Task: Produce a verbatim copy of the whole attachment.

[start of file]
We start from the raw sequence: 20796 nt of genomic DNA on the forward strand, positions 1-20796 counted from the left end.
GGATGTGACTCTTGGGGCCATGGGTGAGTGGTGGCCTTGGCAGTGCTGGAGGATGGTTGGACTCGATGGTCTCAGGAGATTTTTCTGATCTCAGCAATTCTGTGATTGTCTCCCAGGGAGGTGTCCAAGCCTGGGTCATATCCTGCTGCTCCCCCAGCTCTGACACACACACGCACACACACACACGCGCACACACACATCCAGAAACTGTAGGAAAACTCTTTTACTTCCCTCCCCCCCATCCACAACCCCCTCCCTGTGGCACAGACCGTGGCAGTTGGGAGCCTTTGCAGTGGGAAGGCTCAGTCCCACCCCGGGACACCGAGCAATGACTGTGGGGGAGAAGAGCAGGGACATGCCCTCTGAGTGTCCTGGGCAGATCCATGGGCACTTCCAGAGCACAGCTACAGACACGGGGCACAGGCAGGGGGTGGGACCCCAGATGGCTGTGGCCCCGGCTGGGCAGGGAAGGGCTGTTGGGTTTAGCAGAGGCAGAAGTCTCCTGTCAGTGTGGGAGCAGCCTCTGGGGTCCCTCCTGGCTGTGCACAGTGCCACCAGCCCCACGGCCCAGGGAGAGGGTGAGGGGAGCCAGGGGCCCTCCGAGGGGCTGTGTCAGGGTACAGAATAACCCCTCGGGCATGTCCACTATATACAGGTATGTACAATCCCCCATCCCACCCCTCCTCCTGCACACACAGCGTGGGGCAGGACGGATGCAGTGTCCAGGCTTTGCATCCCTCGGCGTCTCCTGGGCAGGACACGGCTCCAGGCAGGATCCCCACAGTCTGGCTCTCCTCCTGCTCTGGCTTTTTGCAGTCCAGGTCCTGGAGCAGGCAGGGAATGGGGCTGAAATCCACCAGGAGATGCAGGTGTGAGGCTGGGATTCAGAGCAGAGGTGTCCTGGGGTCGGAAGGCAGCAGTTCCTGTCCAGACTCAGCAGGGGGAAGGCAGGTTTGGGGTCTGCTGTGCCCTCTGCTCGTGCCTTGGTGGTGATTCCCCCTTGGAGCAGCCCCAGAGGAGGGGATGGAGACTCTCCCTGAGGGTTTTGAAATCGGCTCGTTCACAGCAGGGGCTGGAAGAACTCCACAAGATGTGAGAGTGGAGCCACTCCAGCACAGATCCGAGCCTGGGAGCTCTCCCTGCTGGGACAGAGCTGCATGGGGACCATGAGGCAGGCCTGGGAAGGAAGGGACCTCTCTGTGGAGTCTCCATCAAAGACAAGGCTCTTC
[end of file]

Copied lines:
We start from the raw sequence: 20796 nt of genomic DNA on the forward strand, positions 1-20796 counted from the left end.
GGATGTGACTCTTGGGGCCATGGGTGAGTGGTGGCCTTGGCAGTGCTGGAGGATGGTTGGACTCGATGGTCTCAGGAGATTTTTCTGATCTCAGCAATTCTGTGATTGTCTCCCAGGGAGGTGTCCAAGCCTGGGTCATATCCTGCTGCTCCCCCAGCTCTGACACACACACGCACACACACACACGCGCACACACACATCCAGAAACTGTAGGAAAACTCTTTTACTTCCCTCCCCCCCATCCACAACCCCCTCCCTGTGGCACAGACCGTGGCAGTTGGGAGCCTTTGCAGTGGGAAGGCTCAGTCCCACCCCGGGACACCGAGCAATGACTGTGGGGGAGAAGAGCAGGGACATGCCCTCTGAGTGTCCTGGGCAGATCCATGGGCACTTCCAGAGCACAGCTACAGACACGGGGCACAGGCAGGGGGTGGGACCCCAGATGGCTGTGGCCCCGGCTGGGCAGGGAAGGGCTGTTGGGTTTAGCAGAGGCAGAAGTCTCCTGTCAGTGTGGGAGCAGCCTCTGGGGTCCCTCCTGGCTGTGCACAGTGCCACCAGCCCCACGGCCCAGGGAGAGGGTGAGGGGAGCCAGGGGCCCTCCGAGGGGCTGTGTCAGGGTACAGAATAACCCCTCGGGCATGTCCACTATATACAGGTATGTACAATCCCCCATCCCACCCCTCCTCCTGCACACACAGCGTGGGGCAGGACGGATGCAGTGTCCAGGCTTTGCATCCCTCGGCGTCTCCTGGGCAGGACACGGCTCCAGGCAGGATCCCCACAGTCTGGCTCTCCTCCTGCTCTGGCTTTTTGCAGTCCAGGTCCTGGAGCAGGCAGGGAATGGGGCTGAAATCCACCAGGAGATGCAGGTGTGAGGCTGGGATTCAGAGCAGAGGTGTCCTGGGGTCGGAAGGCAGCAGTTCCTGTCCAGACTCAGCAGGGGGAAGGCAGGTTTGGGGTCTGCTGTGCCCTCTGCTCGTGCCTTGGTGGTGATTCCCCCTTGGAGCAGCCCCAGAGGAGGGGATGGAGACTCTCCCTGAGGGTTTTGAAATCGGCTCGTTCACAGCAGGGGCTGGAAGAACTCCACAAGATGTGAGAGTGGAGCCACTCCAGCACAGATCCGAGCCTGGGAGCTCTCCCTGCTGGGACAGAGCTGCATGGGGACCATGAGGCAGGCCTGGGAAGGAAGGGACCTCTCTGTGGAGTCTCCATCAAAGACAAGGCTCTTC